Okay, so I have a new money-making scheme.

My husband used to watch a YouTube channel of this crazy guy that rednecked cars into trikes, and other wild antics. He also had some useful ‘how to clean the carburetor’ videos. Of course, when it was discovered he had been a voyeur/pedophile, they cancelled him, but not before he’d shown off his $15,000/mo checks from YouTube.

I think I could do that. Not so much the how-to carb thing, and not so much useful to anyone, but for antics? Oh yeah. I even have a good name for it. “How Not to Farm.” Or maybe “Idiots with Animals.”

If I only had a videographer for that last episode…

Since Sir Loin was a wee calf 2 months ago, I’ve been trying to get Hubby to use the dehorning paste on him. It hasn’t gone well, so finally, at or just past the age at which the paste is an option, I decided I’d better do my best on my own. Ahem. I reviewed the video I’d bookmarked on YouTube, on how to use Dr. Naylor’s Super Easy Dehorning Paste:

Okay, so they don’t call it “Super Easy” but it sure came across that way to me. “Allow the calf to rest away from other animals.”

What was that about optional anesthetic, or tranquilizer? Hm.

The other day I did the first step; shaving around their horn buds. I found an old rechargeable electric razor that had a little flip-up part for sideburns. Sideburns = calf horns, yes? Apparently no. Maybe the battery just didn’t have enough juice, but the first attempt on Ground Chuck (he’s handicapped, I’ll have to write about that next) stopped the razor cold. And the fur was jammed in the trimmer, having bogged down like a jeep on safari (you need a land rover. Trust me.). I took it back into the house, along with several strands of Chuck’s fur, and got out the big gun. Er, trimmer. It’s an old Oster hair trimmer that my grandma used on my uncle and all the neighbor boys in the ’50s. I don’t even know where or how to oil the blades, but it cuts smoother than anything else, according to those on whom I’ve used it. Of course, it’s not rechargeable, so I had to drag out the extension cord (you thought I’d bring the livestock indoors, didn’t you?), and then turn it on. It starts up slightly reminiscent of a jet engine; it takes about a minute to get up to speed, and the whirring sound slowly rises in pitch.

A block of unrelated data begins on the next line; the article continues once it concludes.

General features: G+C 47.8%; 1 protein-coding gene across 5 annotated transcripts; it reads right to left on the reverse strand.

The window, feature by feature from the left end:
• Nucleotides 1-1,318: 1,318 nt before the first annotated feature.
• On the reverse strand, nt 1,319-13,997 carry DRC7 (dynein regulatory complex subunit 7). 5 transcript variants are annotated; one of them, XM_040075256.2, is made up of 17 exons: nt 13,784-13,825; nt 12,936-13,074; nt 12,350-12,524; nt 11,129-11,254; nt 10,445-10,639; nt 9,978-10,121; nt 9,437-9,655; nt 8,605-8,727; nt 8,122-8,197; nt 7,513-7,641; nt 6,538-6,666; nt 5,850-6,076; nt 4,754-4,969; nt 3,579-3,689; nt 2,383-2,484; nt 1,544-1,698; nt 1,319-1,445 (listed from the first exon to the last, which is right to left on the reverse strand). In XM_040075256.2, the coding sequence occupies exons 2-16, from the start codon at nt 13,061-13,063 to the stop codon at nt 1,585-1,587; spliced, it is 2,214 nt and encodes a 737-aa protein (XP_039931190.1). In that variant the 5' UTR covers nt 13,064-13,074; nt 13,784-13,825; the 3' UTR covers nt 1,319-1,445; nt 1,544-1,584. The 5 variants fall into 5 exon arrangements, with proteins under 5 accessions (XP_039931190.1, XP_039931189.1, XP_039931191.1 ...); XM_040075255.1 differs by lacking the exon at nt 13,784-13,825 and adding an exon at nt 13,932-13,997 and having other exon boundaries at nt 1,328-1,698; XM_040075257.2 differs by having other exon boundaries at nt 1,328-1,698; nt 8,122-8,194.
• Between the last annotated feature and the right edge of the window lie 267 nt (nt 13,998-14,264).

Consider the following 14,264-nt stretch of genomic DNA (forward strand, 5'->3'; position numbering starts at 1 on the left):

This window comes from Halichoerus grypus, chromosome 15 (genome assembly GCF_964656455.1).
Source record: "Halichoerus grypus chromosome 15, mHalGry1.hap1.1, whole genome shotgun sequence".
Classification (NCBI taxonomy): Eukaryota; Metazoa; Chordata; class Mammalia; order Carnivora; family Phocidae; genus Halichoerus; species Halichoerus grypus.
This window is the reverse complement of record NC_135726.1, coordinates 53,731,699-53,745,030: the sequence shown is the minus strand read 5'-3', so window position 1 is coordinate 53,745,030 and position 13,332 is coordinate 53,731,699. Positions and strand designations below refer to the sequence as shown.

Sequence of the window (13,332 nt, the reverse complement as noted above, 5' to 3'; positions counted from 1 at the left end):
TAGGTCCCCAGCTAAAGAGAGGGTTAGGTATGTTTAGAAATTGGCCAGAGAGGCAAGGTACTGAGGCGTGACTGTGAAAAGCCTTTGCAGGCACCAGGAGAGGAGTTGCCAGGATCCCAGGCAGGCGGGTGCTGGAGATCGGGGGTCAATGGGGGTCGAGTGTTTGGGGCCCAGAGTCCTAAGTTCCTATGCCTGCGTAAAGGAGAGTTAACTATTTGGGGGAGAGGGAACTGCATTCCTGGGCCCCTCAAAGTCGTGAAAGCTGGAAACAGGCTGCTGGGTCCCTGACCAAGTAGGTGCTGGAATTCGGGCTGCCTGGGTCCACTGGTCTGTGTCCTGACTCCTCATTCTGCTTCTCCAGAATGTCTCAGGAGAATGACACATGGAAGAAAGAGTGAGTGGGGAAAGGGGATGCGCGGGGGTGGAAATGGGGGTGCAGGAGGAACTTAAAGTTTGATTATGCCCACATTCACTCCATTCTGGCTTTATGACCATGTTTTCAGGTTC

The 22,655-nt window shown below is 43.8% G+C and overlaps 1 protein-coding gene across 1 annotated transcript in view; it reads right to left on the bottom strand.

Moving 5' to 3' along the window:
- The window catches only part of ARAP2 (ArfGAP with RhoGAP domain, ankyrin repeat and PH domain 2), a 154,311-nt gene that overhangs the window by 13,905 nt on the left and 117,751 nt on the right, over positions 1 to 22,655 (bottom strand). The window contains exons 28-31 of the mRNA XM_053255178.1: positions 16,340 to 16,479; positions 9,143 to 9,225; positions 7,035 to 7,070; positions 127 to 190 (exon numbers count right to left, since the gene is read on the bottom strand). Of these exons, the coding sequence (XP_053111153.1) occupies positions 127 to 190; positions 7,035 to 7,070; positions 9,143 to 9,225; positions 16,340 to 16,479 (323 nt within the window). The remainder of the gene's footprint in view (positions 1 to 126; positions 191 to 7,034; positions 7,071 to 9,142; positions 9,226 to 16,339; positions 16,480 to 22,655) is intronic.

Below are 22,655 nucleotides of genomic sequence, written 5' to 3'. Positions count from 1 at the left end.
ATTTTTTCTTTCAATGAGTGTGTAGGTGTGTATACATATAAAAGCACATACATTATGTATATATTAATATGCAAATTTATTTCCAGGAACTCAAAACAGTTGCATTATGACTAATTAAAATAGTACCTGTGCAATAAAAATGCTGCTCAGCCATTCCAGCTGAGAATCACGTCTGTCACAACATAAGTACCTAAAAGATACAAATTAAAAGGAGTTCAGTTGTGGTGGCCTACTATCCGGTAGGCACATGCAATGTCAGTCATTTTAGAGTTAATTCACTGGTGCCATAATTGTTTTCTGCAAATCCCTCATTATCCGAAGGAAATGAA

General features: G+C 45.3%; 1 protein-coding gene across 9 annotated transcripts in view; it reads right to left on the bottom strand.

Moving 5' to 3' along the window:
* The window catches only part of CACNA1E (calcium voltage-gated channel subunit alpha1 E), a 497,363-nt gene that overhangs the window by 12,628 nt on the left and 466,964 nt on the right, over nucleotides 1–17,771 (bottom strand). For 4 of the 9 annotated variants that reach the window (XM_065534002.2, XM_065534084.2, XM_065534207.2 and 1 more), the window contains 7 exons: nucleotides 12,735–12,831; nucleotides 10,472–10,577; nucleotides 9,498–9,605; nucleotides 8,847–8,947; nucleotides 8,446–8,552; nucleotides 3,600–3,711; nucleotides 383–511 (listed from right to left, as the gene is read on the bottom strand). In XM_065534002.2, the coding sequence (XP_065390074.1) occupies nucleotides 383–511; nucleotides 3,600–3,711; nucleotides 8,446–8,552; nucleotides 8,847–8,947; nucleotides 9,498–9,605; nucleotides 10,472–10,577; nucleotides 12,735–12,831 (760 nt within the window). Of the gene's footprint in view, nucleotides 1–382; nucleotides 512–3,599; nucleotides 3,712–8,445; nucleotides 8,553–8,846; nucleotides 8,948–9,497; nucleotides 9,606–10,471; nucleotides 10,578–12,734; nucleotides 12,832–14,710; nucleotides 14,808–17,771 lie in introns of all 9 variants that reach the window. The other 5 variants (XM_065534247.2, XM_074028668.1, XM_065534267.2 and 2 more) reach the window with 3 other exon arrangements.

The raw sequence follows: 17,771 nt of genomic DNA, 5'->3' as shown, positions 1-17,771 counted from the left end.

I did manage to shave both Chuck and T-Bone, if barely. For some reason they don’t like to hold still when there is a motorized blade buzzing in their ear. They retained their eyesight, too (also barely). :]

So a day or two later, I found my blue rubber gloves, my recently-purchased-just-for-this-purpose vaseline, and Dr. Naylor’s Magic Goop. Oh, and a clothespin that had sprung, in place of a popsicle stick.

First I tried to rub a ring of vaseline around Chuck’s horn buttons, as shown in the video. Hm. It was less a ‘ring’ and more a series of blobs, some in the right spots, some not. Good thing he has long, protective eyelashes. I did the same to T-Bone, having tied him to the plum tree.